Clinical Study to Improve Diagnosis and Treatment of Sinusitis
Chronic rhinosinusitis (CRS) is the most common chronic medical condition that affects Americans between 18-44 years of age. While significant advances have been made in the understanding of the molecular pathogenesis underlying many subtypes of CRS, this has not translated into widespread changes in how physicians manage adult or pediatric CRS. The focus of this study is intended to develop testing methods to improve the objectivity and specificity of diagnosis and allow for individualized therapy with less invasive, customized treatments instead of the traditional, empiric based, and radically exenterative therapies commonly employed in clinical practice. Specifically, it is now known that many patients with CRS have a greater concentration of non-typeable Haemophilus influenzae (NTHI) in the bacterial biofilms located within their sinus cavities compared to healthy patients. The specific hypothesis behind the proposed research is that the presence of NTHI biofilms, which are known to be highly recalcitrant, are positively correlated with the development of CRS and that unique lipooligosaccharides and inflammatory byproducts obtained from nasopharyngeal lavage fluids and/or swabs of sinus secretions may be used as a non-invasive biomarker for CRS. As a result, patients with symptoms of CRS specifically associated with NTHI biofilms could possibly obtain a non-invasive test in the physician's office that would allow the clinician to make a more accurate diagnosis and objectively follow each patient's responsiveness to customized therapy.
|Study Design:||Observational Model: Cohort
Time Perspective: Prospective
|Official Title:||Improving Patient Care Via Proteomics Based, Microbe-Specific Detection of Chronic Rhinosinusitis|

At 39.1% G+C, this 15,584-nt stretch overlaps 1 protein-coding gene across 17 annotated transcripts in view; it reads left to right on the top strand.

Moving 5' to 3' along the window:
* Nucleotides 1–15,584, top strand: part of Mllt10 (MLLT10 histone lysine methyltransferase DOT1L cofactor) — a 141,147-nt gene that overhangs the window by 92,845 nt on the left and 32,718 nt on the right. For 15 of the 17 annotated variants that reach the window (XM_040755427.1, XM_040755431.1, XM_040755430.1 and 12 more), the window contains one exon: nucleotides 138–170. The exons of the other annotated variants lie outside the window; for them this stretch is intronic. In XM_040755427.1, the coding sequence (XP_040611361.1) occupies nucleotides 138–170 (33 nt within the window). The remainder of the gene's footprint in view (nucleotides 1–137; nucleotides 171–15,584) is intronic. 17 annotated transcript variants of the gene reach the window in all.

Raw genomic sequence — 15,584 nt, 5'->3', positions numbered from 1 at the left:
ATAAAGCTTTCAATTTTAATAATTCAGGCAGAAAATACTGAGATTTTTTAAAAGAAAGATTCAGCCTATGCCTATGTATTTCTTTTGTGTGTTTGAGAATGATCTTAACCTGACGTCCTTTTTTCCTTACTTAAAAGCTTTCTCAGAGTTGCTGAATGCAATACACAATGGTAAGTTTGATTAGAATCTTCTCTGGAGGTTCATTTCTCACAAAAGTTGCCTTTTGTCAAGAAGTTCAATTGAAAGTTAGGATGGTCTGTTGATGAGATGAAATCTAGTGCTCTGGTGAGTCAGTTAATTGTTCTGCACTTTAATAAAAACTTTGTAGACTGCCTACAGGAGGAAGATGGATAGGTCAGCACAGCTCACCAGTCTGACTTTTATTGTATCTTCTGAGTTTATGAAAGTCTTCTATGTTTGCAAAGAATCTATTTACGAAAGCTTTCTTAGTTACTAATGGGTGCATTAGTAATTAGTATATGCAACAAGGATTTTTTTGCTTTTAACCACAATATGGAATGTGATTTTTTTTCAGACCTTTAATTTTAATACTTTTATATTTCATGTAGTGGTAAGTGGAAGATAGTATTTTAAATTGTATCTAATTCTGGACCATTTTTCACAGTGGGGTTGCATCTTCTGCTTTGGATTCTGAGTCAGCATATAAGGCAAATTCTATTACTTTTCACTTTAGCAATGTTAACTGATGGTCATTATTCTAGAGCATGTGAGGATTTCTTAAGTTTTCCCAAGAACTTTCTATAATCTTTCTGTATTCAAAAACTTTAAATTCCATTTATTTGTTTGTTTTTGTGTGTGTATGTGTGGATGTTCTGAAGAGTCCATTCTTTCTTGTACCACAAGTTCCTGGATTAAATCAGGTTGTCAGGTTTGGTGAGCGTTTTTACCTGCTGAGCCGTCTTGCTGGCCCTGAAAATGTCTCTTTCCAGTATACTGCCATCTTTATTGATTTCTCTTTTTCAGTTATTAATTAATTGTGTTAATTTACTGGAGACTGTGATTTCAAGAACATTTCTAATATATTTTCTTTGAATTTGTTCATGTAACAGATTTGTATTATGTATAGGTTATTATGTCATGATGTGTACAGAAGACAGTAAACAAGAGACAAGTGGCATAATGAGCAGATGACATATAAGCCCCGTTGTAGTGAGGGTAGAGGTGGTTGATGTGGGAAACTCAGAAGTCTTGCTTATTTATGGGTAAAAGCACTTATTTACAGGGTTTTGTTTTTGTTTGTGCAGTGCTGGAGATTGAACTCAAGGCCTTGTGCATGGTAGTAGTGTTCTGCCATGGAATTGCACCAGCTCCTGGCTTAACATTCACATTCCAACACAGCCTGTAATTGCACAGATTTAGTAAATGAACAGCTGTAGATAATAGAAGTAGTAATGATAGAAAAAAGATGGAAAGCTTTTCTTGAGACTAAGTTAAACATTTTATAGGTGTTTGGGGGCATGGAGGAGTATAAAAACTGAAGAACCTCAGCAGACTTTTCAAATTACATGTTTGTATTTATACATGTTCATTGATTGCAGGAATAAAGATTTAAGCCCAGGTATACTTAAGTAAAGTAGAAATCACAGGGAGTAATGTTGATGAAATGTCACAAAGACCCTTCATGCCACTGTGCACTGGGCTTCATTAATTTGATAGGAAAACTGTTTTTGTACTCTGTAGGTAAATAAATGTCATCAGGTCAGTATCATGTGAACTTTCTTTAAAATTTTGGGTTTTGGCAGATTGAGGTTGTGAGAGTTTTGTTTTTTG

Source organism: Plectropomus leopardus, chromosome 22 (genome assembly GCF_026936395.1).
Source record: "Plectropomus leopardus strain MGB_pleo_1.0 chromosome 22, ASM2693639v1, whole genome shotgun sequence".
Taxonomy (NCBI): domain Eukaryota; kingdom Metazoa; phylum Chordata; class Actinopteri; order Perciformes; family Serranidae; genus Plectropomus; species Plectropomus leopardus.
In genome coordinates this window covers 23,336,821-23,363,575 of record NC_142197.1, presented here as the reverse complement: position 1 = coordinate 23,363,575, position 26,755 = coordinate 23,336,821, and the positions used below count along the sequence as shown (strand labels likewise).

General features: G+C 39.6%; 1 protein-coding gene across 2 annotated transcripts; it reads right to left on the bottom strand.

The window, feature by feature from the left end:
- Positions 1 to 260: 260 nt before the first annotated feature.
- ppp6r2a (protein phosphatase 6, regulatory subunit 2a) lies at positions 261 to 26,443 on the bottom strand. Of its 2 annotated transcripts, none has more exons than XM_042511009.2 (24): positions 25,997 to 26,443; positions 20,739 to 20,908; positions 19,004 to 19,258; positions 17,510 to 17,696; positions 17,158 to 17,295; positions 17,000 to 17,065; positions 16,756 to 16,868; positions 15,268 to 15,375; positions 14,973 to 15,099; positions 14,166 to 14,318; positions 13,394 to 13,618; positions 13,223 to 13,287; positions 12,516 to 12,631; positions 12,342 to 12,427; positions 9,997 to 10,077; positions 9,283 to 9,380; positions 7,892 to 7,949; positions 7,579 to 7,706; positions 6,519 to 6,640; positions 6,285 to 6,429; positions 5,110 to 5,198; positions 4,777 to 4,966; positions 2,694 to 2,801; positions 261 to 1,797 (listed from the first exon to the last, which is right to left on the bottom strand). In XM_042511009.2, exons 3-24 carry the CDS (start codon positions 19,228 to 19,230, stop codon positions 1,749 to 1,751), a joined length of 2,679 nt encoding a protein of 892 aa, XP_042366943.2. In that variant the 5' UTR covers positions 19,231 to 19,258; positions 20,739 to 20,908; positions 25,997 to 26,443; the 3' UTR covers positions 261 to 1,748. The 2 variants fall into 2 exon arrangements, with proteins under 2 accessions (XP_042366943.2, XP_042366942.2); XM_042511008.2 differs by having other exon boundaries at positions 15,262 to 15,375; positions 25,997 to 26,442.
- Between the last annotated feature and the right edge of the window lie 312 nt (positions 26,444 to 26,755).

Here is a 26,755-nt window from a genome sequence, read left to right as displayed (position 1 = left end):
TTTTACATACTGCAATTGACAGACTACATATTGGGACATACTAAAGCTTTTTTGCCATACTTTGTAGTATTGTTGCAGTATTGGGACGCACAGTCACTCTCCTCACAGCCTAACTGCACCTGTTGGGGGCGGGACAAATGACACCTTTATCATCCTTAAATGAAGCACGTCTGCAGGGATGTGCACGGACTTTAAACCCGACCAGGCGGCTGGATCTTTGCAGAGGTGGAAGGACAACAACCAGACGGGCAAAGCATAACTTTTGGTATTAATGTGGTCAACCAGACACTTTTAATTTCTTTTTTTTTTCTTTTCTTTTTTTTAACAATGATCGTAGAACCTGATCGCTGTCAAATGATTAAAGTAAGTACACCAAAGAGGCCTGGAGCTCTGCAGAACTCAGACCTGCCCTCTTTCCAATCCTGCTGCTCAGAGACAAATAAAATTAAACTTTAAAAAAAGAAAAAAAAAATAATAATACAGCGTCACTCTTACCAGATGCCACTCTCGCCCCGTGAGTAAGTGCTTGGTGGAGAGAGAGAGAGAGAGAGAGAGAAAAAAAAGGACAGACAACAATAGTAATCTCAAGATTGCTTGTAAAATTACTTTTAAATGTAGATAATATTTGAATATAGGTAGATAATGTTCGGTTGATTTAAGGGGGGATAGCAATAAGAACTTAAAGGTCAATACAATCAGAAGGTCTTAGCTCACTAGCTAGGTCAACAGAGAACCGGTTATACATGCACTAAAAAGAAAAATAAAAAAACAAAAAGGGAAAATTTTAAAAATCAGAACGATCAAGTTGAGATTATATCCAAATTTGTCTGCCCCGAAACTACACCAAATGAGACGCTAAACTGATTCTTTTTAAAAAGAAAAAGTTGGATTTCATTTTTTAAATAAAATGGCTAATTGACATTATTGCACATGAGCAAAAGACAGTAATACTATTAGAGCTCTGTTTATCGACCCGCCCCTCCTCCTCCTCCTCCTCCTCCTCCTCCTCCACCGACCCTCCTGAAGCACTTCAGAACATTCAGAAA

whole blood nasal secretions nasal mucosa nasal polyps
|Study Start Date:||August 2009|
|Estimated Study Completion Date:||July 2015|
|Estimated Primary Completion Date:||July 2015 (Final data collection date for primary outcome measure)|
Patients with chronic rhinosinusitis as defined by American Academy of Otolaryngology-Head and Neck Surgery and American Rhinologic Society guidelines
Patients undergoing endoscopic sinus surgery for diseases other than chronic rhinosinusitis (i.e., access to pituitary gland, etc)
Specific Aim 1 will test the hypothesis that a high throughput proteomics-based assay of nasopharyngeal lavage fluids and/or swabs of human sinus drainage material will be able to identify, with a high degree of sensitivity and specificity, patients with CRS specifically due to the presence of NTHI biofilms.
Specific Aim 2 will test the hypothesis that a priori assay for increased presence of phosphorylcholine-rich lipooligosaccharides in nasopharyngeal lavage fluids from chinchillas co-infected with adenovirus and biofilm forming NTHI will successfully predict, with a high degree of sensitivity and specificity, the development of CRS in this in vivo model.
Results from this project may: enable the design and conduct of a clinical trial to preoperatively identify patients with CRS earlier in their disease course (possibly prior to the initiation of long courses of empiric antibiotic therapy); aid in the development of non-surgical therapies to eradicate bacterial biofilms with the sinus cavities; result in the identification of an objective biomarker to monitor success with therapies; and ultimately lead to less morbidity and risk for complications compared to conventional surgical therapy. In addition, transforming this paradigm would make progress towards achieving the goals of the U.S. Department Health and Human Services Healthy People 2010 objective 14-19, which is "reducing the number of courses of antibiotics prescribed for the sole diagnosis of the common cold."
|Contact: Subinoy Das, MD||(614) email@example.com|
|Contact: Melanie Clark||(614) firstname.lastname@example.org|
|United States, Ohio|
|The Ohio State University||Recruiting|
|Columbus, Ohio, United States, 43210|
|Contact: Subinoy Das, MD 614-293-8310 email@example.com|
|Contact: Melanie Clark (614) 293-8310 firstname.lastname@example.org|
|Principal Investigator: Subinoy Das, MD|
|Principal Investigator:||Subinoy Das, MD||Ohio State University|